That would hurt so much… if I was a Mets fan. I’m a Phillies fan making an objective case for David Wright.

So, this is twice now that a journalist from the Philadelphia Daily News has been both tactless and unable to present a legitimate factual case for anything they’ve posited. I truly hope that Conlin isn’t a microcosm of American sports media — ignorant and close-minded.

As for Wright over Rollins, the facts make it plain to see.

Rollins

.875 OPS (.344 OBP; .531 SLG)

41-for-47 in stolen bases

9th out of 14 qualified NL SS in Revised Zone Rating; third in Out of Zone plays.

Wright

.962 OPS (.416 OBP; .546 SLG)

34-for-39 in stolen bases

5th out of 12 qualified NL 3B in Revised Zone Rating; first in Out of Zone plays.

And that’s only using the most basic of Sabermetrics, and only for defense.

Wins Above Replacement Player (WARP), which accounts for both offense and defense in one handy statistic, puts Wright at 12.7 WARP. Rollins is at 11.5. For fun, Matt Holliday is at 11.9, but he’s purely a product of Coors field.

So, not only was Conlin disrespectful and close-minded, he was flat out wrong.

CORRECTION: Thanks to reader Double D for correcting me. I had said that Conlin voted for the awards this off-season, but Double D asserted that only active beat writers get to vote.

UPDATE: Conlin just responded with what may be the quote of the decade

I said:

Mr. Conlin,

I linked you to my blog, and I called myself a die-hard Phillies fan in my initial message to you. Remember? I said:

It’s a bitter pill for me to swallow — to make the case against Rollins — being a die-hard Phillies fan, but I try to be objective.

So, I enjoyed the Mets’ collapse as much as you did. :)

Though I don’t appreciate your tact, I do appreciate that you respond to those who contact you. A lot of journalists don’t even do that.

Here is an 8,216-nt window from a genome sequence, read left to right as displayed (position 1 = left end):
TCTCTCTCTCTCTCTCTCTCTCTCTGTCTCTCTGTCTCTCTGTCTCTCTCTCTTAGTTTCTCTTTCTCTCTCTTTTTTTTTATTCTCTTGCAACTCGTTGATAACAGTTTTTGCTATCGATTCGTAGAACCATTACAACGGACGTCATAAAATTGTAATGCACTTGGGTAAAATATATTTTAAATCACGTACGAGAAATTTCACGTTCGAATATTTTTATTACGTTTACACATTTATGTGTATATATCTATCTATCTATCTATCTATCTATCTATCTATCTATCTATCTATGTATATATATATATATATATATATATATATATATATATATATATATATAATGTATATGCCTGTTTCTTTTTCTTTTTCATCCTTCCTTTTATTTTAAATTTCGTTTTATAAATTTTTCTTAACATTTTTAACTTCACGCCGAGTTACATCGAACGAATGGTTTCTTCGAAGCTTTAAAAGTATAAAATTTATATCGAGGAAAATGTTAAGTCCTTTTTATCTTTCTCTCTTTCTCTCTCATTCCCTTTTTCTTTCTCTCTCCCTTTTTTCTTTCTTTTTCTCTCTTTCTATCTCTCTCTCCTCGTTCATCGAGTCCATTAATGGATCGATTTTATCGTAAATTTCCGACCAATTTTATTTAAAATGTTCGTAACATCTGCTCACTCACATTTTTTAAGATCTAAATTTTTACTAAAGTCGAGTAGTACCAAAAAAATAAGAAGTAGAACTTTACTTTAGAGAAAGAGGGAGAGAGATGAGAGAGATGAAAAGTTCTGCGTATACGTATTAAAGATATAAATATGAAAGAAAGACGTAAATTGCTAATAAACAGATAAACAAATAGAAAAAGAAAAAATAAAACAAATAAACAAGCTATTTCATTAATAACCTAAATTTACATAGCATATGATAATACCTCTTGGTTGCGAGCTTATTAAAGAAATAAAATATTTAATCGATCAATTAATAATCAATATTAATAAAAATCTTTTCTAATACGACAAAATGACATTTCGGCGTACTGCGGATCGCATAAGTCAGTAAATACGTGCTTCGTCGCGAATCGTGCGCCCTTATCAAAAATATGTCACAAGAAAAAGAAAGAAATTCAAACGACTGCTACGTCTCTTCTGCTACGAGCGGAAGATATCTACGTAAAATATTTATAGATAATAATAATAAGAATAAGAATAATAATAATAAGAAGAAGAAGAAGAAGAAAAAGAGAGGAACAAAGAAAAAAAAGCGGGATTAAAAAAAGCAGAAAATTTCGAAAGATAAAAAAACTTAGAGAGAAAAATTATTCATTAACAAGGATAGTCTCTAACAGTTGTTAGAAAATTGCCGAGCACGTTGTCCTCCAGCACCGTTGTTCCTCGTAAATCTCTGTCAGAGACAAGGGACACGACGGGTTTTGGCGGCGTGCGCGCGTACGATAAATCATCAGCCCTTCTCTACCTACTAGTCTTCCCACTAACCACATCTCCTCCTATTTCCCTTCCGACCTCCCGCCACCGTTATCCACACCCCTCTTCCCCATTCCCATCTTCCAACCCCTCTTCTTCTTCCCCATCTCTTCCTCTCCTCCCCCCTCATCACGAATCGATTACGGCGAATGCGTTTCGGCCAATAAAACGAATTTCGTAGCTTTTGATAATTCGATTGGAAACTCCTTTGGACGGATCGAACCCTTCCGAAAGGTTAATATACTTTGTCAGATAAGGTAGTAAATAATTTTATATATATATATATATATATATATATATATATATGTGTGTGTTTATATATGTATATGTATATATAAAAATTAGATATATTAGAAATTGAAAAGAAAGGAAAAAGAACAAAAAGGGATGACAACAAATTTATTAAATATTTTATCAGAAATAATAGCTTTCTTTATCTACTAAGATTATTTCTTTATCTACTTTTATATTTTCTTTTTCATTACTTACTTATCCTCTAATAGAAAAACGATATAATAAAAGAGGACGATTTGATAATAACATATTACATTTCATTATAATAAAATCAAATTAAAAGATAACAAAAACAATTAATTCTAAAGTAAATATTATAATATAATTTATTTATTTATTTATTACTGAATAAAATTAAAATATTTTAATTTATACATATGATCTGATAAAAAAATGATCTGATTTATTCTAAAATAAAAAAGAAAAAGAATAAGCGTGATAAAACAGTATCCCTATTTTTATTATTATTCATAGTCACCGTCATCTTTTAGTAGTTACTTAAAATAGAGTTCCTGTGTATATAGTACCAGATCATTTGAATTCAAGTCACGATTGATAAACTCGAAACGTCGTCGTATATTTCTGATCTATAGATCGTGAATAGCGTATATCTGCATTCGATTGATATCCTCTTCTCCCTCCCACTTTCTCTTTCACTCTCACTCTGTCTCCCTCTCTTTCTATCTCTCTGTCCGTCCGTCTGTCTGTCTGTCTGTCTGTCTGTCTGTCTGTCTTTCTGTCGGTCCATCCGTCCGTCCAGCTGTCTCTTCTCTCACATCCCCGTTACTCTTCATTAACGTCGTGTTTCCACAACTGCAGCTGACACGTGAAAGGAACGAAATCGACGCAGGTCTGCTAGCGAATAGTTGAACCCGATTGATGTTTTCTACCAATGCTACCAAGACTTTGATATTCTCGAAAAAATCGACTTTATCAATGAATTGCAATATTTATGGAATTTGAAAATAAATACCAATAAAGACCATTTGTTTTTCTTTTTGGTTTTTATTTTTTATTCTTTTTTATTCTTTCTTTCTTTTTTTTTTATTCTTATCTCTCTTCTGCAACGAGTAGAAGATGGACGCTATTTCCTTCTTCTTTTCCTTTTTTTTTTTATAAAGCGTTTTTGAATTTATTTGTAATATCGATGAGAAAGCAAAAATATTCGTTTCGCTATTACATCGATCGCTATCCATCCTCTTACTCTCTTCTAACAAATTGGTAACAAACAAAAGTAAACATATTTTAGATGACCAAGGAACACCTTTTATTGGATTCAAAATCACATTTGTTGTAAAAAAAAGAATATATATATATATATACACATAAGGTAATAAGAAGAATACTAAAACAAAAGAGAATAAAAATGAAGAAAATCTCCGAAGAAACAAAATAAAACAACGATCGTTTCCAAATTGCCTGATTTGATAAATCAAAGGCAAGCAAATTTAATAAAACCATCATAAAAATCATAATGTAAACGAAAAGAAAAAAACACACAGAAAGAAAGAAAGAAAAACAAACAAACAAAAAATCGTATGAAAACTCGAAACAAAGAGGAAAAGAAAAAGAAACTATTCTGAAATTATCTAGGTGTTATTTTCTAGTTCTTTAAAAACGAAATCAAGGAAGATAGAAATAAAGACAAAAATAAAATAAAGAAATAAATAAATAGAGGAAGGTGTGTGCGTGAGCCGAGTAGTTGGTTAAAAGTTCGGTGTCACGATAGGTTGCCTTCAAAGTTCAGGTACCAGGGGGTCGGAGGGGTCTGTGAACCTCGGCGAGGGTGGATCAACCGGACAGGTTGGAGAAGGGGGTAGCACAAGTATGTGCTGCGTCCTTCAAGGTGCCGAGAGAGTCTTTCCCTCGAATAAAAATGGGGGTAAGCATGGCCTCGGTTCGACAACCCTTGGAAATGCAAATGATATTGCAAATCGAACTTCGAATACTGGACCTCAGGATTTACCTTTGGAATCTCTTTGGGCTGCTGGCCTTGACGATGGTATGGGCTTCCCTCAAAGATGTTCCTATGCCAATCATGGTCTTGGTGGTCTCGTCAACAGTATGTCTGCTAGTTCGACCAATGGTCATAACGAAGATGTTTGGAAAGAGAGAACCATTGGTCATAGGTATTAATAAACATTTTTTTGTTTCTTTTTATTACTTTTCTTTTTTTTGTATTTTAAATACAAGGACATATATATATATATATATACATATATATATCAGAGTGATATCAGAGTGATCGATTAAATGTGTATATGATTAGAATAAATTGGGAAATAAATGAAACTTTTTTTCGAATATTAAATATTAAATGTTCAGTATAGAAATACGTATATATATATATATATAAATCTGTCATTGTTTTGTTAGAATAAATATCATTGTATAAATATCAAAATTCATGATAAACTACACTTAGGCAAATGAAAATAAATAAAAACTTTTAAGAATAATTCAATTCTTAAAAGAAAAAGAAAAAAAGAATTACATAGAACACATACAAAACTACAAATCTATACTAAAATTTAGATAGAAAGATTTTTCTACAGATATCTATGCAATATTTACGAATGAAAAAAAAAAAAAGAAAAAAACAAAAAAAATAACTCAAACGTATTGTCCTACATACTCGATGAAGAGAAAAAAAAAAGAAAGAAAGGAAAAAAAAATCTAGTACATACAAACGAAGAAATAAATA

Toodle-oo,

Bill B. (Crashburn Alley)

Conlin said:

The only positive thing I can think of about Hitler’s time on earth–I’m sure he would have eliminated all bloggers. In Colonial times, bloggers were called “Pamphleteers.” They hung on street corners handing them out to passersby. Now, they hang out on electronic street corners, hoping somebody mouses on to their pretentious sites. Different medium, same MO. Shakespeare accidentally summed up the genre best with these words from a MacBeth soliloquy: “. . .a tale told by an idiot, full of sound and fury, signifying nothing. . .”

UPDATE #2: Conlin clarifies his Hitler statement. Before that, though, he said:

Just make sure you bring a higher level of literacy to go with your decimal points. Most of you guys are unreadable. That’s one of my gripes. And while many of you–not all–can get away with a level of insult and ridicule that would be actionable in a publication governed by standards and libel and slander laws, professionals must abide by those standards and laws. My columns are read by a minimum of three editors for fact, style, fairness and balance. Despite that scrutiny,errors still filter by the goalies. In my Rollins column that has upset so many of you, the only thing I would remotely take back was having Holliday performing his Game 163 heroics against the Diamondbacks when, of course, it was the Padres. D’Backs were on my mind as the soon-to-be-vanquished division champions when I wrote the line. Any editor worth his salt should have caught the error. However, most of them are so intent at catching the bad stuff they let the obvious error slip by. Who checks your facts and deletes a line that is over the edge of good taste or might demean or defame an athlete or subject? Did you take a course in the libel and slander laws? Or do you merely throw it against the wall and see what sticks? That’s what most of you do. I can’t pin that on you specifically because I have never read your blog.

I said:

Mr. Conlin,

Unfortunately, your words about Hitler have sparked quite a firestorm. I don’t think you actually meant what you said there…